secretcervix:

deejaybird:

“Uhura” comes from the Swahili word UHURU meaning “freedom”. Uhura was pretty much the first ever black main character on American television who was not a maid or a domestic servant in 1966. TV network NBC refused to let Nichelle Nichols be a regular, claiming Deep South affiliates would be angered, so Star Trek creator Gene Roddenberry hired her as a “day worker,” but still included her in almost every episode. She actually made more money than any of the other actors through this workaround, and it was kept secret from the other actors, but it was still a humiliating second-class status. The network people made life hard for Nichols, constantly trying to pare down her screen time, purposefully dropping racist comments in her presence and even withholding her fan mail from her. This deplorable state of affairs led Nichols to make the decision to quit after the 1st season, but then she happened to meet the Reverend Martin Luther King, Jr. who pleaded with her to stick with the show because as a Black woman she was portraying the first non-stereotypical role on television. 

RE-BLOGGING AGAIN BECAUSE TODAY IS THE 46TH ANNIVERSARY OF STAR TREK AND UHURA IS A BABE AND NICHELLE NICHOLS IS AWESOME!
- after Star Trek was cancelled, she volunteered for a special project with NASA to recruit minority and female personnel for the space agency
- those recruited include: Dr. Sally Ride (the first American female astronaut), United States Air Force Colonel Guion Bluford (the first African-American astronaut), Dr. Judith Resnik and Dr. Ronald McNair (who both flew successful missions during the Space Shuttle program before their deaths in the Space Shuttle Challenger disaster), Charles Bolden (current NASA administrator), and Lori Garver (current Deputy Administrator).
- she flew aboard NASA’s C-141 Astronomy Observatory, which analyzed the atmospheres of Mars and Saturn on an eight-hour, high-altitude mission

secretcervix:

deejaybird:

“Uhura” comes from the Swahili word UHURU meaning “freedom”. Uhura was pretty much the first ever black main character on American television who was not a maid or a domestic servant in 1966. TV network NBC refused to let Nichelle Nichols be a regular, claiming Deep South affiliates would be angered, so Star Trek creator Gene Roddenberry hired her as a “day worker,” but still included her in almost every episode. She actually made more money than any of the other actors through this workaround, and it was kept secret from the other actors, but it was still a humiliating second-class status. The network people made life hard for Nichols, constantly trying to pare down her screen time, purposefully dropping racist comments in her presence and even withholding her fan mail from her. This deplorable state of affairs led Nichols to make the decision to quit after the 1st season, but then she happened to meet the Reverend Martin Luther King, Jr. who pleaded with her to stick with the show because as a Black woman she was portraying the first non-stereotypical role on television.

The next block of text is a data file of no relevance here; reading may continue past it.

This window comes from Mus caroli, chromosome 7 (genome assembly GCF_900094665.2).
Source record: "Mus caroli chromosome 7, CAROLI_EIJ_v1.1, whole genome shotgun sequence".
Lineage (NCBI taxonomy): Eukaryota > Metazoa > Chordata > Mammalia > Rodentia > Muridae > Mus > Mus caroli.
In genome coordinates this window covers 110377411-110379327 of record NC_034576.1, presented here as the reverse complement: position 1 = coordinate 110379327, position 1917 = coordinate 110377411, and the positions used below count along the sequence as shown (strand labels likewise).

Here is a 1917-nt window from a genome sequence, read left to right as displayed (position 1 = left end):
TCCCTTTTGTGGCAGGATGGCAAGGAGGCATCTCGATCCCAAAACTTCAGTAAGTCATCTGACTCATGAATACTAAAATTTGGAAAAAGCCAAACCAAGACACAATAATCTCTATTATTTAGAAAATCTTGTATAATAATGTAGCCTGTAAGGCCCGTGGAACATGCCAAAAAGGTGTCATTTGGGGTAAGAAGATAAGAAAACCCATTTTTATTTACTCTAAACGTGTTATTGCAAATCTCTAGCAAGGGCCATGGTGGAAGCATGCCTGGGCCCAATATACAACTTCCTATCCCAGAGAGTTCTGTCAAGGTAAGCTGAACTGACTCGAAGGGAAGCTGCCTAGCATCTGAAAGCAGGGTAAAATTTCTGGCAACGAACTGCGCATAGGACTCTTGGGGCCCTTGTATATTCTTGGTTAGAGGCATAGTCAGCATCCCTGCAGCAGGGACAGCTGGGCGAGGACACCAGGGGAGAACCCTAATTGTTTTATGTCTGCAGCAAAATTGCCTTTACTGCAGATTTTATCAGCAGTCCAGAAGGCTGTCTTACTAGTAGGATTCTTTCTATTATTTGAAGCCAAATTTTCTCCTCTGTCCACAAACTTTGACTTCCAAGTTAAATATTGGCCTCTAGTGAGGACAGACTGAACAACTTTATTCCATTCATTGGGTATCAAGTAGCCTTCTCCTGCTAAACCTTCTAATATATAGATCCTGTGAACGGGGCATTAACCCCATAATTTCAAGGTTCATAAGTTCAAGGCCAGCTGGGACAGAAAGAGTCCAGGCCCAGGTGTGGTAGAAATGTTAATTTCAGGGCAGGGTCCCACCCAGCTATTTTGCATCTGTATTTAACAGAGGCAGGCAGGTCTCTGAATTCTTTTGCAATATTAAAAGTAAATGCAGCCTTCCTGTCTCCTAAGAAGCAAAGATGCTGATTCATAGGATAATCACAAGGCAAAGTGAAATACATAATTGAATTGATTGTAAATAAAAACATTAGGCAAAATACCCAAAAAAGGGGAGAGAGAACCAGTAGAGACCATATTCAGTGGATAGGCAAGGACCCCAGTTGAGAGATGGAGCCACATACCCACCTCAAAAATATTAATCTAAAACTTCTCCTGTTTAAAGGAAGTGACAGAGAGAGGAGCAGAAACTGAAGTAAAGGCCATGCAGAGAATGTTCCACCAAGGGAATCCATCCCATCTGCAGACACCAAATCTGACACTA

RE-BLOGGING AGAIN BECAUSE TODAY IS THE 46TH ANNIVERSARY OF STAR TREK AND UHURA IS A BABE AND NICHELLE NICHOLS IS AWESOME!

- after Star Trek was cancelled, she volunteered for a special project with NASA to recruit minority and female personnel for the space agency

- those recruited include: Dr. Sally Ride (the first American female astronaut), United States Air Force Colonel Guion Bluford (the first African-American astronaut), Dr. Judith Resnik and Dr. Ronald McNair (who both flew successful missions during the Space Shuttle program before their deaths in the Space Shuttle Challenger disaster), Charles Bolden (current NASA administrator), and Lori Garver (current Deputy Administrator).


- she flew aboard NASA’s C-141 Astronomy Observatory, which analyzed the atmospheres of Mars and Saturn on an eight-hour, high-altitude mission

Lost silent film with all-Native American cast found

bankuei:

The Daughter of Dawn, an 80-minute feature film, was shot in July of 1920 in the Wichita Mountains Wildlife Refuge near Lawton, southwest Oklahoma. It was unique in the annals of silent film (or talkies, for that matter) for having a cast of 300 Comanches and Kiowas who brought their own clothes, horses, tipis, everyday props and who told their story without a single reference to the United States Cavalry. It was a love story, a four-person star-crossed romance that ends with the two main characters together happily ever after. There are two buffalo hunt sequences with actual herds of buffalo being chased down by hunters on bareback just as they had done on the Plains 50 years earlier.

Read More